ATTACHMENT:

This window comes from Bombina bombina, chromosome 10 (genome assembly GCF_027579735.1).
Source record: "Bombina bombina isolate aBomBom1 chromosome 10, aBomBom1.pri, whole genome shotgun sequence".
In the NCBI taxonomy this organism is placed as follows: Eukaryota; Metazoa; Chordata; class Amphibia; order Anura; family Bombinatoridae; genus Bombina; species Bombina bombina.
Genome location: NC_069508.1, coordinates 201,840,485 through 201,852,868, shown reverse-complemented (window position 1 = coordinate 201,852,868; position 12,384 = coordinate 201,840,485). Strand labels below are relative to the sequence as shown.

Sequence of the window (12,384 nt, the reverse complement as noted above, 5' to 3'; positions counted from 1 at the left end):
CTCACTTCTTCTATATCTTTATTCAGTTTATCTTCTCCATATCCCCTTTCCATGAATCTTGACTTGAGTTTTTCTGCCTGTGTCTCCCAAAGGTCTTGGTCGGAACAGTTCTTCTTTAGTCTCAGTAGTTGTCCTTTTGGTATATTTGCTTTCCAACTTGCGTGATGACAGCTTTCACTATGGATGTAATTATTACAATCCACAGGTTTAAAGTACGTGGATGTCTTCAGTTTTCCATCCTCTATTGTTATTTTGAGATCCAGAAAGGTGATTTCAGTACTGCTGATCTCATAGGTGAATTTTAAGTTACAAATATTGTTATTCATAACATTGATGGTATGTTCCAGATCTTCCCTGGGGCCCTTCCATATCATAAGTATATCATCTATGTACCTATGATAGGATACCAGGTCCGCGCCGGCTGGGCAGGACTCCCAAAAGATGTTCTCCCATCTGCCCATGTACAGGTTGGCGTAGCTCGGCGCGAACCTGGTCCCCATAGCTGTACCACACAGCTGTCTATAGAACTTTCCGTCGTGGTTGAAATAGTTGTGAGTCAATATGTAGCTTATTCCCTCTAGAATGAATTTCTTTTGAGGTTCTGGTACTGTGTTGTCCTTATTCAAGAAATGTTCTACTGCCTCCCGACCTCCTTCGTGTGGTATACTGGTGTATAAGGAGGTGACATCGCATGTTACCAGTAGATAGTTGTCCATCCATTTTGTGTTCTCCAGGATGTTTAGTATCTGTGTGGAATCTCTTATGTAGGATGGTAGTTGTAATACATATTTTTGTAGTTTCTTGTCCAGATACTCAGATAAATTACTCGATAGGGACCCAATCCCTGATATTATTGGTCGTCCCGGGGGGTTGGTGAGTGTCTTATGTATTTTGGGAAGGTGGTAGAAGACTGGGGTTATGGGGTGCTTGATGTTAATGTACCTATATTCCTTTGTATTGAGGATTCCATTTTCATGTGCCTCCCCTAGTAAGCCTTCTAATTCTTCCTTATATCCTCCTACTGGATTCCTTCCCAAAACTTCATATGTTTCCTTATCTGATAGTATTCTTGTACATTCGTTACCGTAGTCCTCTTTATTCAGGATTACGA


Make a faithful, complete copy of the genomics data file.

This window comes from Bombina bombina, chromosome 10 (genome assembly GCF_027579735.1).
Source record: "Bombina bombina isolate aBomBom1 chromosome 10, aBomBom1.pri, whole genome shotgun sequence".
In the NCBI taxonomy this organism is placed as follows: Eukaryota; Metazoa; Chordata; class Amphibia; order Anura; family Bombinatoridae; genus Bombina; species Bombina bombina.
Genome location: NC_069508.1, coordinates 201,840,485 through 201,852,868, shown reverse-complemented (window position 1 = coordinate 201,852,868; position 12,384 = coordinate 201,840,485). Strand labels below are relative to the sequence as shown.

Sequence of the window (12,384 nt, the reverse complement as noted above, 5' to 3'; positions counted from 1 at the left end):
CTCACTTCTTCTATATCTTTATTCAGTTTATCTTCTCCATATCCCCTTTCCATGAATCTTGACTTGAGTTTTTCTGCCTGTGTCTCCCAAAGGTCTTGGTCGGAACAGTTCTTCTTTAGTCTCAGTAGTTGTCCTTTTGGTATATTTGCTTTCCAACTTGCGTGATGACAGCTTTCACTATGGATGTAATTATTACAATCCACAGGTTTAAAGTACGTGGATGTCTTCAGTTTTCCATCCTCTATTGTTATTTTGAGATCCAGAAAGGTGATTTCAGTACTGCTGATCTCATAGGTGAATTTTAAGTTACAAATATTGTTATTCATAACATTGATGGTATGTTCCAGATCTTCCCTGGGGCCCTTCCATATCATAAGTATATCATCTATGTACCTATGATAGGATACCAGGTCCGCGCCGGCTGGGCAGGACTCCCAAAAGATGTTCTCCCATCTGCCCATGTACAGGTTGGCGTAGCTCGGCGCGAACCTGGTCCCCATAGCTGTACCACACAGCTGTCTATAGAACTTTCCGTCGTGGTTGAAATAGTTGTGAGTCAATATGTAGCTTATTCCCTCTAGAATGAATTTCTTTTGAGGTTCTGGTACTGTGTTGTCCTTATTCAAGAAATGTTCTACTGCCTCCCGACCTCCTTCGTGTGGTATACTGGTGTATAAGGAGGTGACATCGCATGTTACCAGTAGATAGTTGTCCATCCATTTTGTGTTCTCCAGGATGTTTAGTATCTGTGTGGAATCTCTTATGTAGGATGGTAGTTGTAATACATATTTTTGTAGTTTCTTGTCCAGATACTCAGATAAATTACTCGATAGGGACCCAATCCCTGATATTATTGGTCGTCCCGGGGGGTTGGTGAGTGTCTTATGTATTTTGGGAAGGTGGTAGAAGACTGGGGTTATGGGGTGCTTGATGTTAATGTACCTATATTCCTTTGTATTGAGGATTCCATTTTCATGTGCCTCCCCTAGTAAGCCTTCTAATTCTTCCTTATATCCTCCTACTGGATTCCTTCCCAAAACTTCATATGTTTCCTTATCTGATAGTATTCTTGTACATTCGTTACCGTAGTCCTCTTTATTCAGGATTACGA